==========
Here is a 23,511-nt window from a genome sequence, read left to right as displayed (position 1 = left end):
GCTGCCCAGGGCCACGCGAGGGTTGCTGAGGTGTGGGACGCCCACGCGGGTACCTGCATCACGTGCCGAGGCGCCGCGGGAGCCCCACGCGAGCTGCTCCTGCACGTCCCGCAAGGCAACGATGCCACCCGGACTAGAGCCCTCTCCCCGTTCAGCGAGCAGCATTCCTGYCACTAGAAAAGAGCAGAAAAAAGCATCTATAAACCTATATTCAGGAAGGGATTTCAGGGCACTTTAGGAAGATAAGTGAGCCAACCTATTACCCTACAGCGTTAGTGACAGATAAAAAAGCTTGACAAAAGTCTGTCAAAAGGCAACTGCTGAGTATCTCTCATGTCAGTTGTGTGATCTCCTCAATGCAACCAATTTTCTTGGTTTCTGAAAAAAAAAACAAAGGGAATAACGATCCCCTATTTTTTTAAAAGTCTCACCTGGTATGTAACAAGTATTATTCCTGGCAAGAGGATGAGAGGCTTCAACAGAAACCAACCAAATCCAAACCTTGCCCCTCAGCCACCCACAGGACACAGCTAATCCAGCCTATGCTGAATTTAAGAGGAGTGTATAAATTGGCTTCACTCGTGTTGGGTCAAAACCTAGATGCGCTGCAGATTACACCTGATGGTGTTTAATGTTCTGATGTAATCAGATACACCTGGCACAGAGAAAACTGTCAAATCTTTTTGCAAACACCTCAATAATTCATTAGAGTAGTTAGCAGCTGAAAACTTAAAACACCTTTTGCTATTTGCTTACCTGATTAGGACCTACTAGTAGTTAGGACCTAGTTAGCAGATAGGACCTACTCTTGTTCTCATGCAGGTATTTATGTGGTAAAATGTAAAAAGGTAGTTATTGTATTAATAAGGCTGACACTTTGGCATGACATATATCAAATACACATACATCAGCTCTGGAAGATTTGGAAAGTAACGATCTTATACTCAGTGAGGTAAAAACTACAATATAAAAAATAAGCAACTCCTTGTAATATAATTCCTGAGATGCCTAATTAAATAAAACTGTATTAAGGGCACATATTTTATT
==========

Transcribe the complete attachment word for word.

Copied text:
Here is a 23,511-nt window from a genome sequence, read left to right as displayed (position 1 = left end):
GCTGCCCAGGGCCACGCGAGGGTTGCTGAGGTGTGGGACGCCCACGCGGGTACCTGCATCACGTGCCGAGGCGCCGCGGGAGCCCCACGCGAGCTGCTCCTGCACGTCCCGCAAGGCAACGATGCCACCCGGACTAGAGCCCTCTCCCCGTTCAGCGAGCAGCATTCCTGYCACTAGAAAAGAGCAGAAAAAAGCATCTATAAACCTATATTCAGGAAGGGATTTCAGGGCACTTTAGGAAGATAAGTGAGCCAACCTATTACCCTACAGCGTTAGTGACAGATAAAAAAGCTTGACAAAAGTCTGTCAAAAGGCAACTGCTGAGTATCTCTCATGTCAGTTGTGTGATCTCCTCAATGCAACCAATTTTCTTGGTTTCTGAAAAAAAAAACAAAGGGAATAACGATCCCCTATTTTTTTAAAAGTCTCACCTGGTATGTAACAAGTATTATTCCTGGCAAGAGGATGAGAGGCTTCAACAGAAACCAACCAAATCCAAACCTTGCCCCTCAGCCACCCACAGGACACAGCTAATCCAGCCTATGCTGAATTTAAGAGGAGTGTATAAATTGGCTTCACTCGTGTTGGGTCAAAACCTAGATGCGCTGCAGATTACACCTGATGGTGTTTAATGTTCTGATGTAATCAGATACACCTGGCACAGAGAAAACTGTCAAATCTTTTTGCAAACACCTCAATAATTCATTAGAGTAGTTAGCAGCTGAAAACTTAAAACACCTTTTGCTATTTGCTTACCTGATTAGGACCTACTAGTAGTTAGGACCTAGTTAGCAGATAGGACCTACTCTTGTTCTCATGCAGGTATTTATGTGGTAAAATGTAAAAAGGTAGTTATTGTATTAATAAGGCTGACACTTTGGCATGACATATATCAAATACACATACATCAGCTCTGGAAGATTTGGAAAGTAACGATCTTATACTCAGTGAGGTAAAAACTACAATATAAAAAATAAGCAACTCCTTGTAATATAATTCCTGAGATGCCTAATTAAATAAAACTGTATTAAGGGCACATATTTTATT